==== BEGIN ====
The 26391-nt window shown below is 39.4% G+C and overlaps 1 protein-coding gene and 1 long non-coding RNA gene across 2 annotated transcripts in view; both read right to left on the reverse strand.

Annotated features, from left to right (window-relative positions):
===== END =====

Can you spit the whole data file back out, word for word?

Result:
The 26391-nt window shown below is 39.4% G+C and overlaps 1 protein-coding gene and 1 long non-coding RNA gene across 2 annotated transcripts in view; both read right to left on the reverse strand.

Annotated features, from left to right (window-relative positions):